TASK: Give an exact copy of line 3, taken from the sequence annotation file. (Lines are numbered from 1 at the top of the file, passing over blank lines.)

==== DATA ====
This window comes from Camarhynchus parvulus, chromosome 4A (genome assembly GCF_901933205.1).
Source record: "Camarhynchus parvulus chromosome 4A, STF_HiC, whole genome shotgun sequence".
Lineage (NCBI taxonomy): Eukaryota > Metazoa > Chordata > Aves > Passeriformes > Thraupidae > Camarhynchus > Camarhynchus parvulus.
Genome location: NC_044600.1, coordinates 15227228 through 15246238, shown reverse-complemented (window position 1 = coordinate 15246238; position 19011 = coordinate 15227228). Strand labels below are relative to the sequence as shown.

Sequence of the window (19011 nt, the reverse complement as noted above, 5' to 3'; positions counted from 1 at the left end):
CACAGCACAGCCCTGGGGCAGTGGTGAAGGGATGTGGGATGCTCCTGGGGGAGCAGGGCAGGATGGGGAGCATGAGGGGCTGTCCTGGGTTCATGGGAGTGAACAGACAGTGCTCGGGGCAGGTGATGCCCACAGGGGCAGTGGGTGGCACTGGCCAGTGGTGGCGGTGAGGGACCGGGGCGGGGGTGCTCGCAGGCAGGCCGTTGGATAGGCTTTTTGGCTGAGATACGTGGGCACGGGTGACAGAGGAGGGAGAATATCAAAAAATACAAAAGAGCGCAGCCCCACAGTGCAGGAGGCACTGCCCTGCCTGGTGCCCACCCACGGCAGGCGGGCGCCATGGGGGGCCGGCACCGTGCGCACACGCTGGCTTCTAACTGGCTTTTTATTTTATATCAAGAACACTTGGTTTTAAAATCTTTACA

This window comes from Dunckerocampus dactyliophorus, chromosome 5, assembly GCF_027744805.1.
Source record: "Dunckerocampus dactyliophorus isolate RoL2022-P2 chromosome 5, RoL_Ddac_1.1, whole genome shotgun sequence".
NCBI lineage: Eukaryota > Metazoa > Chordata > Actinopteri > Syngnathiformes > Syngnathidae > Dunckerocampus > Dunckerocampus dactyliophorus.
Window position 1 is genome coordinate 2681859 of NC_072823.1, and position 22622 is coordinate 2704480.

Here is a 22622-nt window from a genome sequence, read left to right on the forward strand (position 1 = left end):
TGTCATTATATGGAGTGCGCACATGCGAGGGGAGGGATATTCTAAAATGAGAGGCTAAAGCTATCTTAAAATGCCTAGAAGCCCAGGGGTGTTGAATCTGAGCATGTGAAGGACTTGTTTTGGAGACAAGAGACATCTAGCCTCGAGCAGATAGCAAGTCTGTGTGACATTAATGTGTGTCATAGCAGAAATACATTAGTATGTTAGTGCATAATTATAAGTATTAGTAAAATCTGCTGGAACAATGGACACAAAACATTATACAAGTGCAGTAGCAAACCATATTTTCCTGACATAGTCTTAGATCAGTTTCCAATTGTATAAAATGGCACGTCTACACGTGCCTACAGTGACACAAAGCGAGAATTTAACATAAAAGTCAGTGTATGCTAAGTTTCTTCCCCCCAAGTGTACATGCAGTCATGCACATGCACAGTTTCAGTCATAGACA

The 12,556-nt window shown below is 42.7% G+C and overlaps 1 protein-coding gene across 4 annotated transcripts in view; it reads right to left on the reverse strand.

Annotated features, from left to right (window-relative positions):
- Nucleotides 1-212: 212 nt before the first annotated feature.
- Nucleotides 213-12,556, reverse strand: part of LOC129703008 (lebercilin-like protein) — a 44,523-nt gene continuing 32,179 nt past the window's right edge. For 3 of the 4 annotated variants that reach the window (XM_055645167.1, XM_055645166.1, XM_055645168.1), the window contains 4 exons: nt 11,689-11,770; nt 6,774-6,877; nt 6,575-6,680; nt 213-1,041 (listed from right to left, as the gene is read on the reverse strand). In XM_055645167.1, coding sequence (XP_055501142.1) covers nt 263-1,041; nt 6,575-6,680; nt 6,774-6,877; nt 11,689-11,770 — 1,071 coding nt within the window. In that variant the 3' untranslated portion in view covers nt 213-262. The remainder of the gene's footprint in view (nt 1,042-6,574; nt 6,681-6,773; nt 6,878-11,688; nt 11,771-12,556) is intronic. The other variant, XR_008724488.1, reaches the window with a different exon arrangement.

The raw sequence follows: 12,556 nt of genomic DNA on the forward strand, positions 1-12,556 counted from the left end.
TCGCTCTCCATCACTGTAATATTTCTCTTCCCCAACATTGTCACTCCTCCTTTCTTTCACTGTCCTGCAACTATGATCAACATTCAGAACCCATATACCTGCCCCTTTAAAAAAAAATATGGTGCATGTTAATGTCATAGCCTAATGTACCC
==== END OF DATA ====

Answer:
Lineage (NCBI taxonomy): Eukaryota > Metazoa > Chordata > Aves > Passeriformes > Thraupidae > Camarhynchus > Camarhynchus parvulus.